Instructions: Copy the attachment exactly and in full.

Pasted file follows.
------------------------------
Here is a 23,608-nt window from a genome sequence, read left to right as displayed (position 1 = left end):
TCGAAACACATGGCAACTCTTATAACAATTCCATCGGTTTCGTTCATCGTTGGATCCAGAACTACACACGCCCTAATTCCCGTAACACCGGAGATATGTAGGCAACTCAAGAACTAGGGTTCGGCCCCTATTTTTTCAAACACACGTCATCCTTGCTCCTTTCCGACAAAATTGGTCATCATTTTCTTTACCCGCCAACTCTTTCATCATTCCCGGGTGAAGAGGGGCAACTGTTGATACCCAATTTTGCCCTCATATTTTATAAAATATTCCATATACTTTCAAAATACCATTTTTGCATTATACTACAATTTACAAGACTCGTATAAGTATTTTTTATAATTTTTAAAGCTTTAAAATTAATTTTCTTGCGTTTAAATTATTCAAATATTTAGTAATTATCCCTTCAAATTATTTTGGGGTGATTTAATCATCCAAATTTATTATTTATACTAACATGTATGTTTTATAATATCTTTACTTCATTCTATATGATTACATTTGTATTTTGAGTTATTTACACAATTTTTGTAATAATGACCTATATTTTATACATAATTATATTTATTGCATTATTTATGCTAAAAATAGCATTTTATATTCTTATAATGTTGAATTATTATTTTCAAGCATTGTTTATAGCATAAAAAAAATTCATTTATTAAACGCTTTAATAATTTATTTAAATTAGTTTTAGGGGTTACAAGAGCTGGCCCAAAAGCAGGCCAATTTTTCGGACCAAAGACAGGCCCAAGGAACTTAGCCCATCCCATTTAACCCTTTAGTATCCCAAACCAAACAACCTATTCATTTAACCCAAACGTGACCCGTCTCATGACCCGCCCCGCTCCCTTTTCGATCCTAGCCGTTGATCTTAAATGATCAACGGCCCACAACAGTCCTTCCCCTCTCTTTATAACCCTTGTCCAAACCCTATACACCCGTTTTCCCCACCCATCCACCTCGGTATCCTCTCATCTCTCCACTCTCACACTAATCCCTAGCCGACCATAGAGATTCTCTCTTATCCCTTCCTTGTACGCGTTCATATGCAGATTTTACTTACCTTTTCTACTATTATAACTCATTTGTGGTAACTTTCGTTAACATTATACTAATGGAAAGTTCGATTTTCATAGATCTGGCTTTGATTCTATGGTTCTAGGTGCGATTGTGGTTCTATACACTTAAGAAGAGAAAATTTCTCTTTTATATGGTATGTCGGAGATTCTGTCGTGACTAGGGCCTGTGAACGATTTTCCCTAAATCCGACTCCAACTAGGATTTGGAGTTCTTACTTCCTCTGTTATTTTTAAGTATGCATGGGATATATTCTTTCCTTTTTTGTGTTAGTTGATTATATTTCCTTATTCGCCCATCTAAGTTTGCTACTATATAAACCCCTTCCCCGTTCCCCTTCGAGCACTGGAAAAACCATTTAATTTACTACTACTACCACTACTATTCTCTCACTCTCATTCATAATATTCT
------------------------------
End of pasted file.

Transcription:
Here is a 23,608-nt window from a genome sequence, read left to right as displayed (position 1 = left end):
TCGAAACACATGGCAACTCTTATAACAATTCCATCGGTTTCGTTCATCGTTGGATCCAGAACTACACACGCCCTAATTCCCGTAACACCGGAGATATGTAGGCAACTCAAGAACTAGGGTTCGGCCCCTATTTTTTCAAACACACGTCATCCTTGCTCCTTTCCGACAAAATTGGTCATCATTTTCTTTACCCGCCAACTCTTTCATCATTCCCGGGTGAAGAGGGGCAACTGTTGATACCCAATTTTGCCCTCATATTTTATAAAATATTCCATATACTTTCAAAATACCATTTTTGCATTATACTACAATTTACAAGACTCGTATAAGTATTTTTTATAATTTTTAAAGCTTTAAAATTAATTTTCTTGCGTTTAAATTATTCAAATATTTAGTAATTATCCCTTCAAATTATTTTGGGGTGATTTAATCATCCAAATTTATTATTTATACTAACATGTATGTTTTATAATATCTTTACTTCATTCTATATGATTACATTTGTATTTTGAGTTATTTACACAATTTTTGTAATAATGACCTATATTTTATACATAATTATATTTATTGCATTATTTATGCTAAAAATAGCATTTTATATTCTTATAATGTTGAATTATTATTTTCAAGCATTGTTTATAGCATAAAAAAAATTCATTTATTAAACGCTTTAATAATTTATTTAAATTAGTTTTAGGGGTTACAAGAGCTGGCCCAAAAGCAGGCCAATTTTTCGGACCAAAGACAGGCCCAAGGAACTTAGCCCATCCCATTTAACCCTTTAGTATCCCAAACCAAACAACCTATTCATTTAACCCAAACGTGACCCGTCTCATGACCCGCCCCGCTCCCTTTTCGATCCTAGCCGTTGATCTTAAATGATCAACGGCCCACAACAGTCCTTCCCCTCTCTTTATAACCCTTGTCCAAACCCTATACACCCGTTTTCCCCACCCATCCACCTCGGTATCCTCTCATCTCTCCACTCTCACACTAATCCCTAGCCGACCATAGAGATTCTCTCTTATCCCTTCCTTGTACGCGTTCATATGCAGATTTTACTTACCTTTTCTACTATTATAACTCATTTGTGGTAACTTTCGTTAACATTATACTAATGGAAAGTTCGATTTTCATAGATCTGGCTTTGATTCTATGGTTCTAGGTGCGATTGTGGTTCTATACACTTAAGAAGAGAAAATTTCTCTTTTATATGGTATGTCGGAGATTCTGTCGTGACTAGGGCCTGTGAACGATTTTCCCTAAATCCGACTCCAACTAGGATTTGGAGTTCTTACTTCCTCTGTTATTTTTAAGTATGCATGGGATATATTCTTTCCTTTTTTGTGTTAGTTGATTATATTTCCTTATTCGCCCATCTAAGTTTGCTACTATATAAACCCCTTCCCCGTTCCCCTTCGAGCACTGGAAAAACCATTTAATTTACTACTACTACCACTACTATTCTCTCACTCTCATTCATAATATTCT